Album Review: Serotonin - Mystery Jets

If Twenty One threw a splash of eighties passion on the prog-rock experimentalism of the Mystery Jets' debut then Serotonin, with it's Talk Talk-esque cover, is an eighties-soaked emotional Molotov cocktail.

The trade-off is most apparent on second track 'It's Too Late', the first proper ballad the band have ever indulged in. And an indulgence it is - one that has turned off some reviewers and may alienate some older fans. How you feel about this one track will probably affect much of your view of Serotonin itself - it's either an unimaginative mainstream retread or, in it's unashamed honesty and willingness to leave aside unnecessary agendas, an irresistible emotional anchor for the album that lets the boys love for the eighties bask in centre stage.

And maybe BlackPlastic is just a sucker for a romantic agenda, but we can't help but plum for the latter. To accuse Serotonin of lacking variety would be fair, yet the result is an album that feels in many ways even tighter than its predecessor if less exciting. From the running-so-fast-you-might-trip opening of 'Alice Springs', with its rousing chorus of "I'd stand in the line of fire for you / I'd bend over backwards for you / I'd do anything that you want be to do / 'cos I don't have nothing if I don't have you my love" this is an album wearing its heart on its sleeve:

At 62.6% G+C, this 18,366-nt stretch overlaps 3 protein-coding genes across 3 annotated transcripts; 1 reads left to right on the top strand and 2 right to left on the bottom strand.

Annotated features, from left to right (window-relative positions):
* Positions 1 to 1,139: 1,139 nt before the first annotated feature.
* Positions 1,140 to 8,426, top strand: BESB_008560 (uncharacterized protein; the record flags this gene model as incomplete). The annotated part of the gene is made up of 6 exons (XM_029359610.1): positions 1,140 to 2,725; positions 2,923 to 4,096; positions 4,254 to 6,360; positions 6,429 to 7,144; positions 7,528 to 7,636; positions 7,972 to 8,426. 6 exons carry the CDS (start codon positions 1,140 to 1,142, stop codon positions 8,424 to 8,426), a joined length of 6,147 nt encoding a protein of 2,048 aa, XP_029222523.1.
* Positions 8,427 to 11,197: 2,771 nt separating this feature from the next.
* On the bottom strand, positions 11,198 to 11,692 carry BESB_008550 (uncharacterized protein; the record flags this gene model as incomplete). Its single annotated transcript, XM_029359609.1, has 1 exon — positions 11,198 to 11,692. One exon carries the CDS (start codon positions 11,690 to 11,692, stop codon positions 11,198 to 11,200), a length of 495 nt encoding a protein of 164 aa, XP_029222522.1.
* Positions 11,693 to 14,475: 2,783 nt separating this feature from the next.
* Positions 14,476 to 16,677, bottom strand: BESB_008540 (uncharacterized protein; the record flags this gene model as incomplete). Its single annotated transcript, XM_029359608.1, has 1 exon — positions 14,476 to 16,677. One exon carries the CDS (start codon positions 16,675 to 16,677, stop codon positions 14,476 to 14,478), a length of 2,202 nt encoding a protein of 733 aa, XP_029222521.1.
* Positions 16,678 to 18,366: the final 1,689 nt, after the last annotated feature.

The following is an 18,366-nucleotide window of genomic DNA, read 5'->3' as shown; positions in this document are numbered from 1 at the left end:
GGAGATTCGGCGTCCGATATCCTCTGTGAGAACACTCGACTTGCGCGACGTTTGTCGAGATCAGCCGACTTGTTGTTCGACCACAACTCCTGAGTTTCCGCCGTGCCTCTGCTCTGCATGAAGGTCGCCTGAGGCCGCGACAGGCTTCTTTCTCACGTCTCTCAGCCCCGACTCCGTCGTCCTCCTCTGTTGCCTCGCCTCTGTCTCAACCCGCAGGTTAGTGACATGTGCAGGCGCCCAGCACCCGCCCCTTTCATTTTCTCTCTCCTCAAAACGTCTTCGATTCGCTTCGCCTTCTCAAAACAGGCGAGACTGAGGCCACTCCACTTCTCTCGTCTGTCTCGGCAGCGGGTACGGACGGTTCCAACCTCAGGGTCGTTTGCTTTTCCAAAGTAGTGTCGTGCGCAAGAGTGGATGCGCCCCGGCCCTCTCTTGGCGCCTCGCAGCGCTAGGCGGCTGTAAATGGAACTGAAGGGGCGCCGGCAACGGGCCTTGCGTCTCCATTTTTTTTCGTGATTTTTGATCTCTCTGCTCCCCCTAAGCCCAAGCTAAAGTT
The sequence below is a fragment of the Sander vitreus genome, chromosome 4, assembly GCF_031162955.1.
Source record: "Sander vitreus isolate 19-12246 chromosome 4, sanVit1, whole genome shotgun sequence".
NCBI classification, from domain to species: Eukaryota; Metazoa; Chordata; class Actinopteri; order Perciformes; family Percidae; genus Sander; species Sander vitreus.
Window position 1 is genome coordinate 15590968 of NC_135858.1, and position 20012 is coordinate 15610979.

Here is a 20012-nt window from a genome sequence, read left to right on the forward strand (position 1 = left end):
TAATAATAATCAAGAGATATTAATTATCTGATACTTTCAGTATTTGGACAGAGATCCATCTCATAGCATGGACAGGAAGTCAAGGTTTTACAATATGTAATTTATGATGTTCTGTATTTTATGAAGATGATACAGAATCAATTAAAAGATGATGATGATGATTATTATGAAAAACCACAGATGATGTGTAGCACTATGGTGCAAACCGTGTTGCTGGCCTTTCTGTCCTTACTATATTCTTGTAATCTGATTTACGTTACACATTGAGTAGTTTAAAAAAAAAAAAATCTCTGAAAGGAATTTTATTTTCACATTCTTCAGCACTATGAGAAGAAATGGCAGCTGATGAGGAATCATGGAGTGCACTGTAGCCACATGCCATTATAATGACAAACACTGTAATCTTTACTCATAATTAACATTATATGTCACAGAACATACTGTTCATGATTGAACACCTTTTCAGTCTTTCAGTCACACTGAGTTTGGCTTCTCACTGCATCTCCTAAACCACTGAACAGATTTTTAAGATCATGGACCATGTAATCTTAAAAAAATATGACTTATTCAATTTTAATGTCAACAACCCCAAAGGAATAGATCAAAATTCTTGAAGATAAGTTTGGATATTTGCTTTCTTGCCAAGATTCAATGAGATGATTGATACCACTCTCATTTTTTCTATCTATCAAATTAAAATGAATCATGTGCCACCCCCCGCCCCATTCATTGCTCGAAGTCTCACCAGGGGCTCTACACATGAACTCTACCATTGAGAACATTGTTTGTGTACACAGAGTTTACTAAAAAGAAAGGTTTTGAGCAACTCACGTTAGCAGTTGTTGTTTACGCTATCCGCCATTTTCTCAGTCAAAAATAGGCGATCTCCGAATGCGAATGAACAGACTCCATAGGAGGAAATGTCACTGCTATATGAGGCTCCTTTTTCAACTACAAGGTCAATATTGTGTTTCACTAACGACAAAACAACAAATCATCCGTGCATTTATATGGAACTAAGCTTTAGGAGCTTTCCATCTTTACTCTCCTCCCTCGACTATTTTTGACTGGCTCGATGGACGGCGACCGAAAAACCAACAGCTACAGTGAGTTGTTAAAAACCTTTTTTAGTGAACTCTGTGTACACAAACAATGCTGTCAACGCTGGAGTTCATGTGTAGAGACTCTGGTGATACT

Sometimes some people love some other people. And the Jets have clearly fallen head over heels somewhere along the line because every song on here deals with this most basic of emotions in one way or another.

On the whole it's a storming success - the beauty being in the variety of takes on love that the album illustrates. 'Flash A Hungry Smile' is bumbling and hopeless bare-cheeked lust. Title track 'Serotonin' feels like coming up from underwater - the drugs analogy is obvious but BlackPlastic will place faith in the reality being that this song is noting the similarity of love to drugs, and celebrating the former's natural ability to mimic the latter rather than the other way round.

Best of all is 'Show Me The Light' - a celebratory anthem-to-be complete with bouncing house beat. It's the sound of boundless enthusiasm: sure, things may not work out... But then, they might, right? It's so blinkered and keen that it's bloody difficult not to be won over.

Serotonin may feel like a curveball after the maturity and relative subtlety of Twenty One. It is certainly less ambitious but it's inability to do anything other than express just how much it has a crush on you is pretty charming. If you've ever gone a bit gooey over someone you may find it tough to resist the feeling of Serotonin.

BP x

Serotonin is out now on Rough Trade, available from on CD, LP and MP3 [affiliate links].